The conventional menu cost framework performs poorly with realistic labour supply elasticities: the menu costs required for price rigidity are very high and the welfare consequences of monetary disturbances are negligible. We show that the presence of dual labour markets greatly improves the performance of the framework both by reducing the minimum effective menu costs and by boosting the welfare consequences. In addition, the introduction of dual labour markets provides an explanation of procyclical productivity and the shrinking of wage differentials during booms, in line with stylized facts on business cycles.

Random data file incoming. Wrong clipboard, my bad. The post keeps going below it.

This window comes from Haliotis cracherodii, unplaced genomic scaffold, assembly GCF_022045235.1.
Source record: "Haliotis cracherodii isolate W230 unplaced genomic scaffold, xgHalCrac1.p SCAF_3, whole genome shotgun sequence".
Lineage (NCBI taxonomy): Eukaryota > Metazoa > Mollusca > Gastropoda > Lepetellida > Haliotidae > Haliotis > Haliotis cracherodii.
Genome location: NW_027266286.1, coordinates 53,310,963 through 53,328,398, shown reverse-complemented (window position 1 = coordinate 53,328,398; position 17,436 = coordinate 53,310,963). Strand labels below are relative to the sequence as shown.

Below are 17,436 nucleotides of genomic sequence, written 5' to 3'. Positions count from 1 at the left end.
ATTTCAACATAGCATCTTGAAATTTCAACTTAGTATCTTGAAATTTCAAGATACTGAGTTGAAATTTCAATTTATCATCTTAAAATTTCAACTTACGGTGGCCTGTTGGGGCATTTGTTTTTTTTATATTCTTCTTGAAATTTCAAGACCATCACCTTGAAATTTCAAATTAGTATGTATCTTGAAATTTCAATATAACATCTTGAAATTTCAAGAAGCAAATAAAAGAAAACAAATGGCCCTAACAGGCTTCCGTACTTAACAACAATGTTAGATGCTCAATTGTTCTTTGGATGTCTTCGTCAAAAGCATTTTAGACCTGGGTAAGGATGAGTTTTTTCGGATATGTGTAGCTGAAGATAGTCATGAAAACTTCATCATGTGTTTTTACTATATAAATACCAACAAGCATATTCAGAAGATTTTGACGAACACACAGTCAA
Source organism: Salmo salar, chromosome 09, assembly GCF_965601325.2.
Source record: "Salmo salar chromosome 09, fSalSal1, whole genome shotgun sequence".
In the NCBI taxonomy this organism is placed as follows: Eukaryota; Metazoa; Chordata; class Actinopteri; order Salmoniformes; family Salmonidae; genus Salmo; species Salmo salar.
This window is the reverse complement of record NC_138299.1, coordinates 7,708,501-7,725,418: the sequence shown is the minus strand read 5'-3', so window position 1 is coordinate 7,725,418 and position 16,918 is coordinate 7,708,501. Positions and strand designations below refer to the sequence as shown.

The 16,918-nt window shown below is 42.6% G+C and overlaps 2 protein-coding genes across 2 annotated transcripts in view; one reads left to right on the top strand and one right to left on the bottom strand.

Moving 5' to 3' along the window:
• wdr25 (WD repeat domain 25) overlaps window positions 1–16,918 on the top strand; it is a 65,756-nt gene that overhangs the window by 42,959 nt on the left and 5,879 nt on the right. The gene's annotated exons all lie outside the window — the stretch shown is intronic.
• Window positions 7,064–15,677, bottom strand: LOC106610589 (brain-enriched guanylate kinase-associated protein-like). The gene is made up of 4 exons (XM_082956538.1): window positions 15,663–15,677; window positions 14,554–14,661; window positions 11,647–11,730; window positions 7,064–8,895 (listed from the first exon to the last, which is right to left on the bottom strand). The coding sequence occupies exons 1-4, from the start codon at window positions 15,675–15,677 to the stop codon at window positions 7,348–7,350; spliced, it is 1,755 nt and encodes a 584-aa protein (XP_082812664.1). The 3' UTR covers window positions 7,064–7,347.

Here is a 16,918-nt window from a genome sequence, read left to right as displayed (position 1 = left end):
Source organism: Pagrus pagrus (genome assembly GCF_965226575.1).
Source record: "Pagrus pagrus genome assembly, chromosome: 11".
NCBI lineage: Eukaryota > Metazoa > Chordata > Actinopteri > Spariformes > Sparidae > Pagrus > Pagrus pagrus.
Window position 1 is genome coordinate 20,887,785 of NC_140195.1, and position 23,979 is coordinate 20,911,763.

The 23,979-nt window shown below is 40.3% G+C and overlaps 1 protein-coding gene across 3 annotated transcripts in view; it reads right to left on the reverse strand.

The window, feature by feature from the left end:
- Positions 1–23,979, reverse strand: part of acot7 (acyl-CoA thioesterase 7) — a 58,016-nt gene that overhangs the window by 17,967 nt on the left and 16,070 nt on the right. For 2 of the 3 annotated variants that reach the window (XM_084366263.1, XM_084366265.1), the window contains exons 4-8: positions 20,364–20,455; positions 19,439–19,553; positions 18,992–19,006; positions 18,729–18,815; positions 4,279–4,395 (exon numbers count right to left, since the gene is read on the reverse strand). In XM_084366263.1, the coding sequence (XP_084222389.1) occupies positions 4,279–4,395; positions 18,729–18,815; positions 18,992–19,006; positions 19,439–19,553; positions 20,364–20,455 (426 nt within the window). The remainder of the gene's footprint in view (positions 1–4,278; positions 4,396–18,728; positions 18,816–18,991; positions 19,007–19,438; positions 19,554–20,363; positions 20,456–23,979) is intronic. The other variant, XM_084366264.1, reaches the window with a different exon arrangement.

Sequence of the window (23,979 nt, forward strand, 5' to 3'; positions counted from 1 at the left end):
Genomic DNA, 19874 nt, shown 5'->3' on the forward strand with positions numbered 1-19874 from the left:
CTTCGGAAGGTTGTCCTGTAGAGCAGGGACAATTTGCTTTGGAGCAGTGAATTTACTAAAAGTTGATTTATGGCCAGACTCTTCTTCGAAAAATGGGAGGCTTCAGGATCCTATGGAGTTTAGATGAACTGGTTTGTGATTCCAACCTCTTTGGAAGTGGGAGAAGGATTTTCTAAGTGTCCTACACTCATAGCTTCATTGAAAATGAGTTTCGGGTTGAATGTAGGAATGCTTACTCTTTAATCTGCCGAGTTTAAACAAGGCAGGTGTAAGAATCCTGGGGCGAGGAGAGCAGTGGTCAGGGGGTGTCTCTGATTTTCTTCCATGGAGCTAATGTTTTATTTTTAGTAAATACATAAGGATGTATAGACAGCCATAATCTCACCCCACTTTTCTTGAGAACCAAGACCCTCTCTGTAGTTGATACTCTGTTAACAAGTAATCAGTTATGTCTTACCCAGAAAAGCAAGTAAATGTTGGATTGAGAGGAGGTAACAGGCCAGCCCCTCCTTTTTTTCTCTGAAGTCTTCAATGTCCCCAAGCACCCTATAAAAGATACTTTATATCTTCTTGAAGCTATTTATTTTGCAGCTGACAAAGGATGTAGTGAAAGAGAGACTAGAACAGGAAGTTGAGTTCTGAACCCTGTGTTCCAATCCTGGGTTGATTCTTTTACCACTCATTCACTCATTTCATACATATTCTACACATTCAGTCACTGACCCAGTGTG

All Science Journal Classification (ASJC) codes
- Economics and Econometrics